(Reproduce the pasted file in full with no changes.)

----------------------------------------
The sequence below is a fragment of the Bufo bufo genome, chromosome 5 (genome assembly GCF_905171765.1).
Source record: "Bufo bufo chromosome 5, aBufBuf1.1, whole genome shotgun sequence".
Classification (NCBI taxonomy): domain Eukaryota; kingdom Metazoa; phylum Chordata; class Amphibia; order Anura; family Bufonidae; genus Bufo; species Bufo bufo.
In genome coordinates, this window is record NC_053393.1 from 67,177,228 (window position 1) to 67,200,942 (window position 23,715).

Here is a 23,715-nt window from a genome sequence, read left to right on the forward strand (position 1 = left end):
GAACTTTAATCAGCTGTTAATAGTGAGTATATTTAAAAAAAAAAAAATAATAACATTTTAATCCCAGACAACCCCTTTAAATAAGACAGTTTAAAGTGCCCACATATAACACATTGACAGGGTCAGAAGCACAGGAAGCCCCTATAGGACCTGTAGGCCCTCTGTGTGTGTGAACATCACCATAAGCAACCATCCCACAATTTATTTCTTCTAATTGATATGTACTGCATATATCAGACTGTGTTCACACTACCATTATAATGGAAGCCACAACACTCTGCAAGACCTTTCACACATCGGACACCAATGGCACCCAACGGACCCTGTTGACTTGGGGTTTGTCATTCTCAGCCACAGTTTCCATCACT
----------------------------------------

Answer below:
The sequence below is a fragment of the Bufo bufo genome, chromosome 5 (genome assembly GCF_905171765.1).
Source record: "Bufo bufo chromosome 5, aBufBuf1.1, whole genome shotgun sequence".
Classification (NCBI taxonomy): domain Eukaryota; kingdom Metazoa; phylum Chordata; class Amphibia; order Anura; family Bufonidae; genus Bufo; species Bufo bufo.
In genome coordinates, this window is record NC_053393.1 from 67,177,228 (window position 1) to 67,200,942 (window position 23,715).

Here is a 23,715-nt window from a genome sequence, read left to right on the forward strand (position 1 = left end):
GAACTTTAATCAGCTGTTAATAGTGAGTATATTTAAAAAAAAAAAAATAATAACATTTTAATCCCAGACAACCCCTTTAAATAAGACAGTTTAAAGTGCCCACATATAACACATTGACAGGGTCAGAAGCACAGGAAGCCCCTATAGGACCTGTAGGCCCTCTGTGTGTGTGAACATCACCATAAGCAACCATCCCACAATTTATTTCTTCTAATTGATATGTACTGCATATATCAGACTGTGTTCACACTACCATTATAATGGAAGCCACAACACTCTGCAAGACCTTTCACACATCGGACACCAATGGCACCCAACGGACCCTGTTGACTTGGGGTTTGTCATTCTCAGCCACAGTTTCCATCACT